In a business that can change on a knife’s edge, trading exotic foods are as much about reputation as is is about the product. Standing in front of men whose names are peppered throughout the San Pellegrino lists, the high-school drop-out from Arkansas didn’t stand a chance. Once he got a foot in the door, these chef’s demanded miracles from Purkayastha week after week.
He tells the tale of how celebrity chef Jean-Georges sent him into the French wilderness to track down a truffle hunter with only a first name and an out-of-date phone number. Time and time again he laid out the exotic delights before them before he was welcomed into the fold. As the new kid on the block, the chefs on the Upper East Side christened him ‘Truffle Boy. He adds, “It was just like high-school. All the chefs have cliques of friends and, you have to work hard to be accepted into the group.”
People don’t call me Truffle Boy anymore.
Purkayastha’s accounts of life at private school account for his uneasy relationship with the world he inhabits. Growing up, he described an outlook that cast him as “the unluckiest person in the world”. On the outside looking in, he was a slightly chubby kid with a five-dollar bowl haircut and a strange fascination with mushrooms. But as the CEO of luxury food purveyor Regalis Foods, his keen taste and savvy business acumen has allowed access to the rarified world of exotic taste, deep pockets and a rolodex of numbers that include the most influential tastemakers in the culinary world. In a moment of pensiveness, the wunderkind of culinary commerce reflects on the career he has tenaciously carved for himself. “I don’t know, maybe I’ve always wanted to fit in”, sighs Purkayastha, “But, now I’m doing it on my terms, I’ve cultivated this atmosphere that I am able to dictate ’.
As our interview comes to a close, we can’t help but ask, if not trading in truffles, what else would capture his interest? “Well,” he replies, “when I was young I had a fascination with gemstones and precious gems.”
Black Truffle Ravioli with Foie Gras Sauce Recipe
from ‘Truffle Boy: My Unexpected Journey Through the Exotic Food Underground’
Called the ‘diamond of gastronomy’ by the French gourmand Brillat Savarin, the truffle is the perfect luxury commodity. Lavishing the tables of nobility for thousands of years, our lust for truffles is intertwined with their connotations with wealth, desire and obsession. Foraged from the earth, these misshapen mushrooms are capable of romancing the palate, filling entire rooms with a heady, vegetal pheromone. Purkayastha explains, their aroma ‘encompasses fragrances of mushrooms and Parmesan cheese, garlic and chlorophyll, cured meats and herbs, the smells of the soils and the seasons, of intimacy and rebirth, the complex and elusive scent of human desire”.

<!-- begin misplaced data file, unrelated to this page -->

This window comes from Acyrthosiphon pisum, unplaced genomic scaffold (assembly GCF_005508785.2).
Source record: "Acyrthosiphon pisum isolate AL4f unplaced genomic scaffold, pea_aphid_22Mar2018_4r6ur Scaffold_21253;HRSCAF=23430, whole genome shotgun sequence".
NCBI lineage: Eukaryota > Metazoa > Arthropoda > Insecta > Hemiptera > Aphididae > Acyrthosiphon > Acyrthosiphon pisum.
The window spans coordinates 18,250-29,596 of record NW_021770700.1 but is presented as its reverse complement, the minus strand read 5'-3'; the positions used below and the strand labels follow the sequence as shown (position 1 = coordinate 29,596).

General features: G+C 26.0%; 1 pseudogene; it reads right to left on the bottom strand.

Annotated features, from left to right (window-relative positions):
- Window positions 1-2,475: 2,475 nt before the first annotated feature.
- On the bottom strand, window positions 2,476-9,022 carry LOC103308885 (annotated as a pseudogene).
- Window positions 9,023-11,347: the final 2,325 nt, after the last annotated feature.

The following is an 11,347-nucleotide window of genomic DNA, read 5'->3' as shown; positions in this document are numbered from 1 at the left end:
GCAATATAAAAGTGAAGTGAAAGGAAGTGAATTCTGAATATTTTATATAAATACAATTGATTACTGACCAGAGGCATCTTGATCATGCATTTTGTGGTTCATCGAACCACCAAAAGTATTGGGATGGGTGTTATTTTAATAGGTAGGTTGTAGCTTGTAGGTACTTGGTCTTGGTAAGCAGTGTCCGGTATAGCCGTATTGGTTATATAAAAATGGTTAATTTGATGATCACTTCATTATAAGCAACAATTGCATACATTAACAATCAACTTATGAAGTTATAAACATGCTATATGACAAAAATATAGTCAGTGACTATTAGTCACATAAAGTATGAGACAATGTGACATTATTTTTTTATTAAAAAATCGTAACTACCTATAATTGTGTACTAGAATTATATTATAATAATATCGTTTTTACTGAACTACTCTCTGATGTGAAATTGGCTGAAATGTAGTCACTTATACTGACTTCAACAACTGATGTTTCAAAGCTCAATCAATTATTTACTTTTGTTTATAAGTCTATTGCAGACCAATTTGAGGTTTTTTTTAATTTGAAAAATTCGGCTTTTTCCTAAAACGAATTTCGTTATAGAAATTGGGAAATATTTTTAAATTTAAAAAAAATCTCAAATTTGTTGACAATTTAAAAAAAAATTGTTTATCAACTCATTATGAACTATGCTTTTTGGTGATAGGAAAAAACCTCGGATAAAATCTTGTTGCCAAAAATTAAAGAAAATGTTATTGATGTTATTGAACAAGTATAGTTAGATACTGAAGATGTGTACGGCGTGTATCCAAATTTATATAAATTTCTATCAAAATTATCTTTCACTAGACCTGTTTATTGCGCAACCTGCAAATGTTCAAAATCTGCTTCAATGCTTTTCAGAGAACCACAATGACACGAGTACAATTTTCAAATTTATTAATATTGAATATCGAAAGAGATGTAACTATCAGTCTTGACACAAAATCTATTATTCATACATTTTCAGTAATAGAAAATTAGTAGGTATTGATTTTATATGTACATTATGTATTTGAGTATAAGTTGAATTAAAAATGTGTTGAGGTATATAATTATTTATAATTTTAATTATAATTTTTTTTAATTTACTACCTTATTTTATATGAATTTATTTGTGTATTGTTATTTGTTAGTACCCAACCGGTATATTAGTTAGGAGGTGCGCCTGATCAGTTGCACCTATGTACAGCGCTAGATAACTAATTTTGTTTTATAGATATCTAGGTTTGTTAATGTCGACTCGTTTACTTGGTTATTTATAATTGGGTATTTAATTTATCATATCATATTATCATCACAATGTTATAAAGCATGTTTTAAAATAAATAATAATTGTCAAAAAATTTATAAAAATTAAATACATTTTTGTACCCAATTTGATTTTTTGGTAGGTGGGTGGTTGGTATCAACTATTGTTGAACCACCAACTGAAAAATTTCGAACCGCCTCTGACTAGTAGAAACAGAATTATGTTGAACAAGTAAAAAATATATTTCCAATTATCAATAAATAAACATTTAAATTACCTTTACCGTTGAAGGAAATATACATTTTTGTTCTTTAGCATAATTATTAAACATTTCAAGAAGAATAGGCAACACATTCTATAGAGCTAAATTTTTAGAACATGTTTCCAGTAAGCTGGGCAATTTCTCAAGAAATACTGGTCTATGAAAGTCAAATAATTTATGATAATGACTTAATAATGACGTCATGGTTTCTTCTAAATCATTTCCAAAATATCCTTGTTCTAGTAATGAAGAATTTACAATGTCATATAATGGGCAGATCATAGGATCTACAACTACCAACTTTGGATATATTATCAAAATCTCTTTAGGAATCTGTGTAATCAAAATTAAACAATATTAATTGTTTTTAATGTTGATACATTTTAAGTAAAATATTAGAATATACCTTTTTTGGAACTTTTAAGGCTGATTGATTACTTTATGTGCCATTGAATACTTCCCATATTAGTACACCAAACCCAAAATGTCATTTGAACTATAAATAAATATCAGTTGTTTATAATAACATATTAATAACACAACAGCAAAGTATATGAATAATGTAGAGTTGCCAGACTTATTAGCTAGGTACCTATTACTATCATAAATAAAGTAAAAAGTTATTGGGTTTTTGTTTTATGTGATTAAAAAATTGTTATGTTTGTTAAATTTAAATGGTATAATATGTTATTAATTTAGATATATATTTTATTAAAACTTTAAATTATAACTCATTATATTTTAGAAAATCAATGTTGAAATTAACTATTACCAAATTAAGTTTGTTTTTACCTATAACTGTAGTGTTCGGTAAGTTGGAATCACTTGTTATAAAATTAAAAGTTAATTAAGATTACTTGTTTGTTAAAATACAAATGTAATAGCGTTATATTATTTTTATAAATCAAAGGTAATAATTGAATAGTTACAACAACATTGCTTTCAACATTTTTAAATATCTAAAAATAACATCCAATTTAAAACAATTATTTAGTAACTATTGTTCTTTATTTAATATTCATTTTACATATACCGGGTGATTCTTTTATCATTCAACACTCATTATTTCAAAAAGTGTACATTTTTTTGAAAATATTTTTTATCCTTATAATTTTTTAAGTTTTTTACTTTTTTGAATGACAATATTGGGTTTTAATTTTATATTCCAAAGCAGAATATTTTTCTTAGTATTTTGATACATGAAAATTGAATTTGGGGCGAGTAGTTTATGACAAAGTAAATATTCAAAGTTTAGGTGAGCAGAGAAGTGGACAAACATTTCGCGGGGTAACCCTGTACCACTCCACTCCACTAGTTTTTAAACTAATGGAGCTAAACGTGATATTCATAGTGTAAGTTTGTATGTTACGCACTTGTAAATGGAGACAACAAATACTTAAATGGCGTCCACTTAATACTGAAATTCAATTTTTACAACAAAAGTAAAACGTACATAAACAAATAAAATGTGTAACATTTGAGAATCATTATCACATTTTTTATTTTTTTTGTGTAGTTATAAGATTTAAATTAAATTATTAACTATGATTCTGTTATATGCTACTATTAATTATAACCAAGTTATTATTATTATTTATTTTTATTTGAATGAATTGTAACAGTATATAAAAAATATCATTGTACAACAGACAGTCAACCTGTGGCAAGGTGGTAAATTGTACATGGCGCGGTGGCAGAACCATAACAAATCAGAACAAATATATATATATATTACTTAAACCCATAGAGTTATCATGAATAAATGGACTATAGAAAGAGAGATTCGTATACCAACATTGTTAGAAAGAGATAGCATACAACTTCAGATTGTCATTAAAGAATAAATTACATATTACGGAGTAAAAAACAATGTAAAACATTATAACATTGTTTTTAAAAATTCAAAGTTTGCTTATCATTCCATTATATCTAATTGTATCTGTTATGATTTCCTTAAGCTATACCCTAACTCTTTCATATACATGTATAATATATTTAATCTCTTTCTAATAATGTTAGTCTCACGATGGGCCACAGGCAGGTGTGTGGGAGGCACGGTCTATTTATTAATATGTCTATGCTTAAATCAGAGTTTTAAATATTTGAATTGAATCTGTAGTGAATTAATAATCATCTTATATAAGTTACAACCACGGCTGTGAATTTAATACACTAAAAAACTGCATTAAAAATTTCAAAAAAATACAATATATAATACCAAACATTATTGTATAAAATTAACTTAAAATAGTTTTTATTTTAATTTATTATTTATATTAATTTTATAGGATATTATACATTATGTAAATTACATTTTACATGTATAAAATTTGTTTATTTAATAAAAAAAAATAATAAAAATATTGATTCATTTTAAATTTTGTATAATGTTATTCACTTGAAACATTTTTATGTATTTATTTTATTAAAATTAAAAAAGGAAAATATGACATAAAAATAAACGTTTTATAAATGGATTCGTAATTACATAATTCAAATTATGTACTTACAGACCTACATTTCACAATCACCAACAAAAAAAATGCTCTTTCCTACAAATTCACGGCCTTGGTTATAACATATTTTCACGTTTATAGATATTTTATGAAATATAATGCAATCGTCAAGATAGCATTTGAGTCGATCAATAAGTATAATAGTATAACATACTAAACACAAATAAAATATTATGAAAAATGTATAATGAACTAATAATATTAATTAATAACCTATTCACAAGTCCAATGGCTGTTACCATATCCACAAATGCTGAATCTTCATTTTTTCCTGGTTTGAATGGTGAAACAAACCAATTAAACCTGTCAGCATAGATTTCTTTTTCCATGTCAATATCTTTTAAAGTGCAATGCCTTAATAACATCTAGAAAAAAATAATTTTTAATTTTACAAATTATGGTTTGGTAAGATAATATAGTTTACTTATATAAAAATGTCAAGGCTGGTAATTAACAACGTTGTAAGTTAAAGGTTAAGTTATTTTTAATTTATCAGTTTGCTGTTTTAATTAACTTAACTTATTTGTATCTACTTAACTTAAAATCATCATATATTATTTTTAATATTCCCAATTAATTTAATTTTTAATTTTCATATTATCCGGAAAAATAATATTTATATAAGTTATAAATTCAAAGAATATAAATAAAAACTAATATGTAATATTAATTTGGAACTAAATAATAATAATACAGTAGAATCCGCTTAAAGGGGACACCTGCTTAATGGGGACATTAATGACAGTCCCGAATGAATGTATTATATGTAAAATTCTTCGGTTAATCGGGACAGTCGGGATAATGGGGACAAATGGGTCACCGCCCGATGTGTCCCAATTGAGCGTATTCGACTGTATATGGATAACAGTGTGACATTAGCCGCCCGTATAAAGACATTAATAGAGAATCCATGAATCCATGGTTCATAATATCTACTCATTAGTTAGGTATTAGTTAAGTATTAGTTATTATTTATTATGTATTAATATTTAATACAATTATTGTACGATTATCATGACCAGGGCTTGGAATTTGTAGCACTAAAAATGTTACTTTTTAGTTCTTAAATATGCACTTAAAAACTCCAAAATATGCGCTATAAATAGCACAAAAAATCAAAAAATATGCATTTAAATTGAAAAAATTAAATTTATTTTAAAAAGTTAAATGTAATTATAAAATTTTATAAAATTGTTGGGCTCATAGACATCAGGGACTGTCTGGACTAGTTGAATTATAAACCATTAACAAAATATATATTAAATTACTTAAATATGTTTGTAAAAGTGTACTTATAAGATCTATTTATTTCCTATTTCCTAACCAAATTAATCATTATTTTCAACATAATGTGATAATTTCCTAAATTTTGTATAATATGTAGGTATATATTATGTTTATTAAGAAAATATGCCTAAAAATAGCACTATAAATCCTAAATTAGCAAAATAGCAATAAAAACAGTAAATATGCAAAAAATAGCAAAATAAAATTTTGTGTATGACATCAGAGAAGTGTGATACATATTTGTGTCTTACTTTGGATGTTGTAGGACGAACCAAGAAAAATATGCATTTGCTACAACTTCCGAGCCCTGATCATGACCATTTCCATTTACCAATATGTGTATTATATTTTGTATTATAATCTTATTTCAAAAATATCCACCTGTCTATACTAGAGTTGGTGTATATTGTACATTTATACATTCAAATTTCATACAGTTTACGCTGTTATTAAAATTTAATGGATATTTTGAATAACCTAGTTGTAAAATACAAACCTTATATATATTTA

2 cups of all-purpose flour
1 tbsp semolina flour
3 large eggs
1 tbsp extra-virgin olive oil
1 cup of Parmigiano-Reggiano
1 cup fresh ricotta, drained
2 tsp ground black pepper
2 oz black truffles
1 egg beaten, for egg wash
Foie Gras Butter
To make the pasta; blend ingredients in a food processor until thoroughly mixed. Place onto a wooden counter, and press into a dough. Roll out to the thickness of a nickel and cut into two evenly sized sheets.
To make the filling; mix the Parmigiano, ricotta, and pepper in a bowl. Peel the truffles and slice the skin. Add the chopped skin to the mixture.
Then, to assemble; place a tablespoon of mixture 4inches apart on one sheet of pasta. Slice 1 oz of the peeled truffles into thick rounds and place on top of each tablespoon of filling. Brush the corners of the dough with egg wash, cover with the second sheet of pasta. Cut and crimp the sheets together with a fluted ravioli wheel.
Boil 3L of water in a large pot and toss in the ravioli. Cook for 2 minutes, reserving a cup of pasta water.
Drain the ravioli and place in a medium saucepan on a low heat. Add the Foie Gras Butter to the pan, thinning the resulting sauce with a tablespoon of pasta water.
Finish with Parmigiano and shavings of the remaining truffle.
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Regalis, inspired by the Latin word ‘Regius’, is dedicated to purveying nature’s rarest gems to an exclusive list of Michelin-starred restaurants, home cooking enthusiasts, and lovers of the world’s finest ingredients. Regalis Foods was founded in 2012 by Ian Purkayastha, who began working in the industry at age 15, foraging for mushrooms in his small hometown in Arkansas. His memoir, ‘Truffle Boy: My Unexpected Journey Through the Exotic Food Underground‘ tells the tale of a country kid who grew up to be a force in the closed world of fine dining.
Follow his story @ianpurkayastha